The Pentagon confirmed that a U.S. airstrike in Yemen on March 2 killed Yasir al-Silmi, also known as Mohammed Tahar, a former detainee at the U.S. military prison at Guantanamo Bay. The Yemeni national was held at the controversial facility from 2002 to 2009. Silmi reportedly died in the same strike that killed Usayd al-Adnani, an al-Qaeda explosives expert. (Guardian, BBC)



Miami Herald: Trump Blames Wrong President for Gitmo Releases

Syria: U.S.-backed Syrian militias have cut off the highway between Raqqa and the ISIS stronghold of Deir al-Zor province, in what analysts say is a major blow to the jihadist group. U.S.-backed militias now plan to capture surrounding rural areas and then advance towards Raqqa. (Reuters)


The United States says it has started to deploy components of the Terminal High Altitude Area Defense system, or Thaad, in South Korea. Officials said it could take a couple of months for the system to become fully operational. The news comes a day after North Korea launched four ballistic missiles in what it described as an attempt “to strike the bases of the U.S. imperialist aggressor forces in Japan.” China's Foreign Ministry said it was resolutely opposed to the deployment. (NYT, WSJ, Reuters)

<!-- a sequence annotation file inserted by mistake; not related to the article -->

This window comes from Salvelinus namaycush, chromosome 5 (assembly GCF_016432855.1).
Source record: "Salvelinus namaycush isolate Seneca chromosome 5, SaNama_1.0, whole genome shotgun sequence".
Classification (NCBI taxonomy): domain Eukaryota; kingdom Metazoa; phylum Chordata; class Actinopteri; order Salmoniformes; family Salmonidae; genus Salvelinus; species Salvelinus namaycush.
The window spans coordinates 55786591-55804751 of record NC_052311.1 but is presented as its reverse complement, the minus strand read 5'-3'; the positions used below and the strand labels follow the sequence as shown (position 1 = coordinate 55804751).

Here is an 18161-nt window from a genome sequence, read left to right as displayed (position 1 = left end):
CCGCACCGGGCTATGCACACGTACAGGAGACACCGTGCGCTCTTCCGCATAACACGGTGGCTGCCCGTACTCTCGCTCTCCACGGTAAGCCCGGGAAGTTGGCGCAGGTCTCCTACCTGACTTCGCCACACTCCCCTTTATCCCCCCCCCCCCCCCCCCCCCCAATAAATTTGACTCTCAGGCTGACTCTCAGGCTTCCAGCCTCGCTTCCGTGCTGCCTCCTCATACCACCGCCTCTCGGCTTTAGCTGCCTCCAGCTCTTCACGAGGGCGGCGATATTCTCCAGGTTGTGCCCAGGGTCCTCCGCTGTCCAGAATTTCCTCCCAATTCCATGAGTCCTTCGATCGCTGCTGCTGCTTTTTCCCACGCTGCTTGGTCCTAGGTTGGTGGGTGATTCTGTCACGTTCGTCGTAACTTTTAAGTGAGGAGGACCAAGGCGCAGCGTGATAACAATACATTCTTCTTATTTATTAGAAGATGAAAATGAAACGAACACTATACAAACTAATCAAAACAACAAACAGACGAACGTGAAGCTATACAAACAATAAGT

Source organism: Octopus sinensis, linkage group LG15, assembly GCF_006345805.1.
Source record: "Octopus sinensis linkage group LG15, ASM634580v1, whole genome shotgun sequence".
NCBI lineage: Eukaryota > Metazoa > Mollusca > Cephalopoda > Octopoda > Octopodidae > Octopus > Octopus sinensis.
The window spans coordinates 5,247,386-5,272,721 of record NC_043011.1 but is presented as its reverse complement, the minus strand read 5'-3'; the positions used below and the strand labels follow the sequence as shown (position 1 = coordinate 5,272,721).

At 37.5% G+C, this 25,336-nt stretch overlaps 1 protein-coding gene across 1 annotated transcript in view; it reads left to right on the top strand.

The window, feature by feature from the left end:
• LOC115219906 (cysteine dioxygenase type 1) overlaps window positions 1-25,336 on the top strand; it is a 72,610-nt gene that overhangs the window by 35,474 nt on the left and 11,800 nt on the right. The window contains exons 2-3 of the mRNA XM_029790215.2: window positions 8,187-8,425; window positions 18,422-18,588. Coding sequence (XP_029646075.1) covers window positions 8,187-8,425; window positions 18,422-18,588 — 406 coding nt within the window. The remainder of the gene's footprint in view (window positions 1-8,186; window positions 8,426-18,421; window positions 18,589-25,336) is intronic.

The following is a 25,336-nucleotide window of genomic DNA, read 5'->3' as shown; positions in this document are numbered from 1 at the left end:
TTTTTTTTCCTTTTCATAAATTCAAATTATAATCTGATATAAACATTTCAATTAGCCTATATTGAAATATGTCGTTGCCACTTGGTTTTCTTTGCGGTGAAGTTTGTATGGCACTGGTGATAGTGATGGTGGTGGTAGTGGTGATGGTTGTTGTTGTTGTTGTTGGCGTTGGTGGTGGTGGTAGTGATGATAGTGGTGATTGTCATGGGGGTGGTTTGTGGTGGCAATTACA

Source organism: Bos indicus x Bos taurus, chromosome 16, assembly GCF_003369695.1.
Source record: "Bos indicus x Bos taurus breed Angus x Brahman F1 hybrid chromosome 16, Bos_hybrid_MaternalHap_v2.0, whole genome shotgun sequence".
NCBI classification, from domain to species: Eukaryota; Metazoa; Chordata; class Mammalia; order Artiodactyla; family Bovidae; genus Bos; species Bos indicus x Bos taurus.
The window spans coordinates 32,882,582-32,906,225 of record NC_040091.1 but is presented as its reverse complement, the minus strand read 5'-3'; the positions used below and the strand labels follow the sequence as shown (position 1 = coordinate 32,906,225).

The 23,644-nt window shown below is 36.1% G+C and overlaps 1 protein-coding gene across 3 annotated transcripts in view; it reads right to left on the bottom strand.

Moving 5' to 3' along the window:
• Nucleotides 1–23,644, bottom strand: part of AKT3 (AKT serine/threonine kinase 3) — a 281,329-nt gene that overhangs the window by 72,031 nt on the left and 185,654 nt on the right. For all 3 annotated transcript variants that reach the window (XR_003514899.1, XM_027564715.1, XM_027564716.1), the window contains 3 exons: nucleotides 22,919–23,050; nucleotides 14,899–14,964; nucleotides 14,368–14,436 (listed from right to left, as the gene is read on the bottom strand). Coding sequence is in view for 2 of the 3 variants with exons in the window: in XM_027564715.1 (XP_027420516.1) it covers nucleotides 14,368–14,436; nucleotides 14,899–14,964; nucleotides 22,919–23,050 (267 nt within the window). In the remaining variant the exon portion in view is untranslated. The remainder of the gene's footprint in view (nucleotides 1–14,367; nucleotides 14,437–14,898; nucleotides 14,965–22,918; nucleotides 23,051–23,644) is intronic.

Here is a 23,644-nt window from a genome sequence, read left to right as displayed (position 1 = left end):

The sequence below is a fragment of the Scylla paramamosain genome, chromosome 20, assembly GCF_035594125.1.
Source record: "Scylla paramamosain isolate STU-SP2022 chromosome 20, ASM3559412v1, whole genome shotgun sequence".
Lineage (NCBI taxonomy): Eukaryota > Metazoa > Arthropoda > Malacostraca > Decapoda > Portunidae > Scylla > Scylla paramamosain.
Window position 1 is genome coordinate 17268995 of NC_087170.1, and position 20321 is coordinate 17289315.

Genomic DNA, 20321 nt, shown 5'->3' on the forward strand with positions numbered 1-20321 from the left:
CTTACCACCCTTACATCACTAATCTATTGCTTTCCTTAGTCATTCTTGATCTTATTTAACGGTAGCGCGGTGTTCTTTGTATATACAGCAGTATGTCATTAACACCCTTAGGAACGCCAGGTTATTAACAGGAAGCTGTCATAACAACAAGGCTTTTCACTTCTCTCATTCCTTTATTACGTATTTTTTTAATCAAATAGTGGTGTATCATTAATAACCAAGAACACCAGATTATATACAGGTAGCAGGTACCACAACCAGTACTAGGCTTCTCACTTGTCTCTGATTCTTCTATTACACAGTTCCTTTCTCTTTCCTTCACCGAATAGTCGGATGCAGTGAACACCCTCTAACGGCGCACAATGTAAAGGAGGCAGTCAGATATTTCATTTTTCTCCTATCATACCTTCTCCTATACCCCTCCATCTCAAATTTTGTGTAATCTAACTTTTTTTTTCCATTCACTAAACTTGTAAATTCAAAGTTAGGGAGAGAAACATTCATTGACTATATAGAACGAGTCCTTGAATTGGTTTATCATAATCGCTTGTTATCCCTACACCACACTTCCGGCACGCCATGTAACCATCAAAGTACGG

European Union: The EU’s top court has ruled that member states are not required to give visas to people who intend to seek asylum in their country, even if they are at risk of torture or inhuman treatment. In the case at hand, the Court of Justice of the EU ruled Belgium was within its rights to refuse a visa to a family of potential Syrian asylum seekers. (FT, Reuters)

Malaysia: Police foiled an ISIS plot to attack Saudi royals on their visit to Kuala Lumpur last month, arresting seven suspects: four Yemenis, two Malaysians and one Indonesian. (Newsweek)


The Hard Truth About Refugees: “Certainly Mr. Trump’s habit of blaming refugees for terrorism, used to justify his signing a revised executive order banning travel from six predominantly Muslim countries on Monday, flies in the face of the evidence. But so does the reflexive claim that the refugees will fit easily into European society or expand the labor force. Our liberal opinion corridor thus offers the perfect pretext for cynics and xenophobes to parade their prejudice as truth-telling courage,” writes James Traub in the New York Times.


Trump’s Travel Ban Mulligan: “Mr. Trump would have been better served by withdrawing the order and trusting his Department of Homeland Security to protect the U.S. from dangerous aliens case-by-case. The legal and constitutional danger is that willful courts like the Ninth Circuit will again intrude on core presidential powers over foreign affairs once the inevitable legal challenges come to the new order,” write editors of the Wall Street Journal.

Is Trump’s Travel Ban Constitutional: “In the end, the [Trump] administration’s deepest constitutional problem in this affair is entirely straightforward. The order is in fact animated by prejudice, and pretty much everyone knows it. To be sure, there’s no guarantee of how the judiciary will ultimately rule on this order; as with so much else just now, we are in uncharted waters,” writes Richard Primus in Politico.


Congressional Research Service: Opinions by Judge Neil M. Gorsuch

For cutting-edge analysis of the geopolitical events shaping global affairs, read today’s TSG IntelBrief: A Revised Executive Order